- Remember that some crises are beyond your control. You can’t change events but you can change the way you interpret and react to them. Try to accept this and look ahead.
- Accept that change is part of life and that you will have to adapt to changing circumstances.
- Set some realistic goals and take regular small steps towards achieving them. Ask yourself, “What’s the one thing I can accomplish today?” rather than focusing on the overarching goal.
- Be decisive. Do as much as you can rather than avoiding problems and hoping they will go away.
- Try to understand your own experiences of dealing with loss, hardship or emotional problems. Appreciate what you have learned from these events.
- Develop a positive view about yourself and be confident in your strengths and abilities.
- Try to take a longer-term perspective and don’t blow the significance of the event out of proportion.
- Stay hopeful and optimistic. Visualise what you want, rather than worrying about what you fear.
- Look after yourself – your health, fitness and need for relaxation and peace. This will give you the strength and balance to deal with difficult situations.
Another useful port of call is The Hardiness Institute, which offers leaders an easy online hardiness test to assess their levels of resilience. The institute is based on the work of Dr Salvatore R. Maddi of the University of Chicago who carried out a landmark study of Illinois Bell Telephone (IBT) in the 1970s-80s. Dr Maddi wanted to find out why some people stayed well even during the stress of a major downsizing programme. They discovered that the most resilient people held three key beliefs, known as the three C’s:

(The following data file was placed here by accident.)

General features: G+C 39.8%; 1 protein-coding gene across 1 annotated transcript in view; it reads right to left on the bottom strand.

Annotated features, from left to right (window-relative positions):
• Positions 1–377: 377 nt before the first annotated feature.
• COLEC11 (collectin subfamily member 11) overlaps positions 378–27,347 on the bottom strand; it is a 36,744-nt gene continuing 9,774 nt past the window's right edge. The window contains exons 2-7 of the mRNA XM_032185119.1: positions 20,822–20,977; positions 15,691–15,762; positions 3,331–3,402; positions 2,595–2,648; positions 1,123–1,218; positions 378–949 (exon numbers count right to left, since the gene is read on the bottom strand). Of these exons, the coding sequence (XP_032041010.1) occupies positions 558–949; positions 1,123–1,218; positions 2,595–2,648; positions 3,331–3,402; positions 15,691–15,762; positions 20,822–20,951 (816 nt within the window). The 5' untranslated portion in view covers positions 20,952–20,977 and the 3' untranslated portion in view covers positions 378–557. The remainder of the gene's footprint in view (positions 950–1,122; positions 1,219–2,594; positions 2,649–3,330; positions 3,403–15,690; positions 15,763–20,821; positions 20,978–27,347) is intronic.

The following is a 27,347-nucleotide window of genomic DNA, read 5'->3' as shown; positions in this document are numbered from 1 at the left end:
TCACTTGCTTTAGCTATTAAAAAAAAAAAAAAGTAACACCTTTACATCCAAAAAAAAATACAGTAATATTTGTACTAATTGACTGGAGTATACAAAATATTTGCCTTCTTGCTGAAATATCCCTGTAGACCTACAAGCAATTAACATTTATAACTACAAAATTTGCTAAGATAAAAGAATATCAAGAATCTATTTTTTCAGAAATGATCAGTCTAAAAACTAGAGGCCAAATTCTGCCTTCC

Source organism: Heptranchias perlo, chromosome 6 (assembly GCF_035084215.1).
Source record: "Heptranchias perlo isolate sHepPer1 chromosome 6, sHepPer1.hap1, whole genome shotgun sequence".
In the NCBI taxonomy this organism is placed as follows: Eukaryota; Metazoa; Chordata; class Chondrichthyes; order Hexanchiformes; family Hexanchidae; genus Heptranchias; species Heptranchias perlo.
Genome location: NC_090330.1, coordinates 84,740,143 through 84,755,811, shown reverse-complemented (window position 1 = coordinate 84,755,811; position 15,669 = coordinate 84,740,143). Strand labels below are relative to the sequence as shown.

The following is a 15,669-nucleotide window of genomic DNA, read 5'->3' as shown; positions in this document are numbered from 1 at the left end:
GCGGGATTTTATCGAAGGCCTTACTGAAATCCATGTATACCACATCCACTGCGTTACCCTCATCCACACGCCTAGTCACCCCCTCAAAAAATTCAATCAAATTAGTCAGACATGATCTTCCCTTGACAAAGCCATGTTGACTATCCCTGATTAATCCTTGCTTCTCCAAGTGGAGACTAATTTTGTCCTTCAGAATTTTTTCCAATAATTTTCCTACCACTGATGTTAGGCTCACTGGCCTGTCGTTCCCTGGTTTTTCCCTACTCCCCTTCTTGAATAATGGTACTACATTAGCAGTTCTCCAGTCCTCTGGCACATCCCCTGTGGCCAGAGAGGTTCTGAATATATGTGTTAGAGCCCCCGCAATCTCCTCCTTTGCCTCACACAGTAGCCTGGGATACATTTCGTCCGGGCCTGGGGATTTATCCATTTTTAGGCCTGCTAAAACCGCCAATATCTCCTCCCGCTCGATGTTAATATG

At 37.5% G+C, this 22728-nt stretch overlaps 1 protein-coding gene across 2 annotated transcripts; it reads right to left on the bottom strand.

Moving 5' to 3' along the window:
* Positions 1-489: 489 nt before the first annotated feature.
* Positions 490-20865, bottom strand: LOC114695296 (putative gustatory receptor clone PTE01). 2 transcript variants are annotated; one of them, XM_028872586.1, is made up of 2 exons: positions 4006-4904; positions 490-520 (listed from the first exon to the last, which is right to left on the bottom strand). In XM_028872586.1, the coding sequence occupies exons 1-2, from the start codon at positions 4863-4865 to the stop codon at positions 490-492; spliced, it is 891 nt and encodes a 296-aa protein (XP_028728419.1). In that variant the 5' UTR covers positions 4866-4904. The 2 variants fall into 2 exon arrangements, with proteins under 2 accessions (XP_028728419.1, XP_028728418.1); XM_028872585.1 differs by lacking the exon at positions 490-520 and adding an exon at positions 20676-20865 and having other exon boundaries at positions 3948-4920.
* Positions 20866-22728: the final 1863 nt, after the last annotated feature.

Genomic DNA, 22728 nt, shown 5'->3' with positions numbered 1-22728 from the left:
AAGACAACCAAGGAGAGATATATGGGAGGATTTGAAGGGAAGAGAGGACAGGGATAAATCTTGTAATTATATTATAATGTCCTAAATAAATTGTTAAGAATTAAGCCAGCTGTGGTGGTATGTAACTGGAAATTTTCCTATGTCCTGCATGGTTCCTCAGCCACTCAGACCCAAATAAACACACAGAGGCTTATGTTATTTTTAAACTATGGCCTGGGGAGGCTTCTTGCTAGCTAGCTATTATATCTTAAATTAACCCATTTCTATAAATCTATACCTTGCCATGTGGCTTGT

- Commitment: they strived to be involved in events rather than feeling isolated.
- Control: they tried to control outcomes, rather than lapse into passivity and powerlessness.
- Challenge: they viewed stressful changes (whether positive or negative) as opportunities for new learning.
Positive psychology is a powerful tool to develop resilience. Authors Andrew Shatte and Karen Reivich used research from a 15-year study for their book, The Resilience Factor, which details seven key steps to building resilience based on positive thinking.
Here in the UK, we are beginning to build the skills of resilience early in life by using positive thinking. This month, the University of Bath began an 18-month trial on positive thinking for 7000 teenagers in British schools. Teenagers will be taught to acknowledge their personal strengths, identify negative thought processes and develop problem-solving skills. Perhaps these ideas will soon be brought into the business world where they are equally useful, especially for many younger employees who have no experience or understanding of the challenges of recession.
What are your views on resilience? Do you agree that it is a quality leaders need to develop more than ever before? Is it simply the result of experience or do you think it can be learned? And do you have any stories – or advice – to share with other leaders on how to build a personal resilience strategy?
Source: Harvard Business Review